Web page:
Higher Pay and Robust Fleet Solutions: A Consequence of Reform
It’s the second month of 2019, and fleets are working tirelessly to accommodate the relentless demand for service and an even greater need for drivers. Yes, the driver shortage continues to impact the industry as demand for drivers surges.
Fleets across the country are working hard to attract drivers with higher pay and more balanced work schedules. Walmart recently announced a pay raise as part of their fleet solution to attract and keep drivers. The shortage has hit Walmart hard as they face pressure to keep up with Amazon. They are hoping the pay raise of roughly $1,500, for a total salary of $87,500 a year, will help as part of a bigger strategy to not only keep up with Amazon, but surpass the digital giant.
The company announced this week that its more than 8,000 truck drivers will get around a $1,500-a-year raise. Walmart, the world’s largest retailer, hopes higher pay will help it retain those drivers and hire 900 new ones this year. — CNN Business
Along with the driver shortage, regulations remain a key concern for the industry as well. Although some regulations were put into place for the safety of the drivers, they are proving to be a double-edged sword in that they are also restricting hours for drivers who get paid by the mile.
Recently proposed changes in Washington D.C. are looking to deregulate commercial trucking policies and decrease the number of rest breaks that are mandatory under current law. While some drivers welcome the changes as a way to make more money, fleet managers are concerned about the consequences of driving too many hours while fatigued. Comprehensive fleet solutions include safety, and the ELD mandate plays a role in that plan. Unfortunately, mandatory rest periods for drivers also take a toll on the economy.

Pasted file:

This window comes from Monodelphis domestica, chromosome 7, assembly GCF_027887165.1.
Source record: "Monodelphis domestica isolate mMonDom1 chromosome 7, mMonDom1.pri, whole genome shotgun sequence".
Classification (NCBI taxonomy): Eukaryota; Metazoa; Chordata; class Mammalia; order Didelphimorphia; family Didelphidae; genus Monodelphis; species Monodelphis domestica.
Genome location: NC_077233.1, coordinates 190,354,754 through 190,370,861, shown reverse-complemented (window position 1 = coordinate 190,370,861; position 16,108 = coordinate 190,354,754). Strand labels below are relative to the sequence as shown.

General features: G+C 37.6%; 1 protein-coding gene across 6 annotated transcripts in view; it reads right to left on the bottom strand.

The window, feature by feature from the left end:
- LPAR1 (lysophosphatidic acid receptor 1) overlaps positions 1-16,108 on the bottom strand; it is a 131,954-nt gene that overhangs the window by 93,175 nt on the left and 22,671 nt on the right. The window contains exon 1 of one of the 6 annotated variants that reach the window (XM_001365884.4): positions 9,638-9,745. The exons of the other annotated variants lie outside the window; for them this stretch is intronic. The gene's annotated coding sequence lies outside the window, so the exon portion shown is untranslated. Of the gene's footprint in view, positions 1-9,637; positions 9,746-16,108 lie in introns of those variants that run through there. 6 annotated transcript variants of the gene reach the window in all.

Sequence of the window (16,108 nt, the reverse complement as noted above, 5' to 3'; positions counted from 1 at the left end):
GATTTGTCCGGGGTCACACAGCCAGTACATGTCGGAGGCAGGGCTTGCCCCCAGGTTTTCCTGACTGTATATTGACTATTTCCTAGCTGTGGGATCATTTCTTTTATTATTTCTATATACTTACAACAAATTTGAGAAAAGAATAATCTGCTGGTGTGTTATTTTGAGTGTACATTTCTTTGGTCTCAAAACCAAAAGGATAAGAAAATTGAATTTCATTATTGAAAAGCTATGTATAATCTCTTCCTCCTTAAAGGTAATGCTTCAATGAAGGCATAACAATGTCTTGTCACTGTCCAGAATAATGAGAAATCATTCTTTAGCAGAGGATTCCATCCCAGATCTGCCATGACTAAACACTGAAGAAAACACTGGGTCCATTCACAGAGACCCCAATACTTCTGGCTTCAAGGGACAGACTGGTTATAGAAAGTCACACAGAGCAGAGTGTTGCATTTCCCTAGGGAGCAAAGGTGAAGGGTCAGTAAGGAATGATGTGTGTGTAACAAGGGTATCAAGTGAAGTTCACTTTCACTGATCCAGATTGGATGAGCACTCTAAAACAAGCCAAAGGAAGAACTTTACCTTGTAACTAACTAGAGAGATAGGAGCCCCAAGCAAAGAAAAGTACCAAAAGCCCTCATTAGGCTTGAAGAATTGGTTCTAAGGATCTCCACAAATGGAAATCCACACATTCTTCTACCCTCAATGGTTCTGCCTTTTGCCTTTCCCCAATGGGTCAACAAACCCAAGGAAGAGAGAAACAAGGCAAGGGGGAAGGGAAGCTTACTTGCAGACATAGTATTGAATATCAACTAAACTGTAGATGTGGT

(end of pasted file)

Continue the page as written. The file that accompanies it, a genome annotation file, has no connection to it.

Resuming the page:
The Federal Motor Carrier Safety Administration estimates that every half hour on the road taken away from the drivers costs the industry $90 million. — Idaho Press Tribune
That said, the article also suggests that problems with decreasing the rest requirements could be addressed with digital advancements and fleet solutions that can prioritize and monitor safety. Rest requirements are not the only issues facing the industry. Trucks.com has outlined some of the industry’s most significant concerns at this time:
1. AUTOMATIC ON-BOARD RECORDING DEVICES
Enforcement of electronic logging devices (ELD) that digitally track a truck’s hours in operation hurt productivity and accounted for more than half of a 30 percent year-over-year increase in spot-shipping rates in 2018, says Mark Montague, a DAT senior pricing analyst.
The ELD mandate was approved in December 2016. Trucking fleets using automatic on-board recording devices had two years to comply. Carriers relying on paper logs to track miles driven had only until December 17, 2017. These carriers had to quickly develop a fleet solution that included a plan for a seamless transition. So far that does not seem to be the case for a considerable percentage of carriers.
2. HOURS-OF-SERVICE REFORM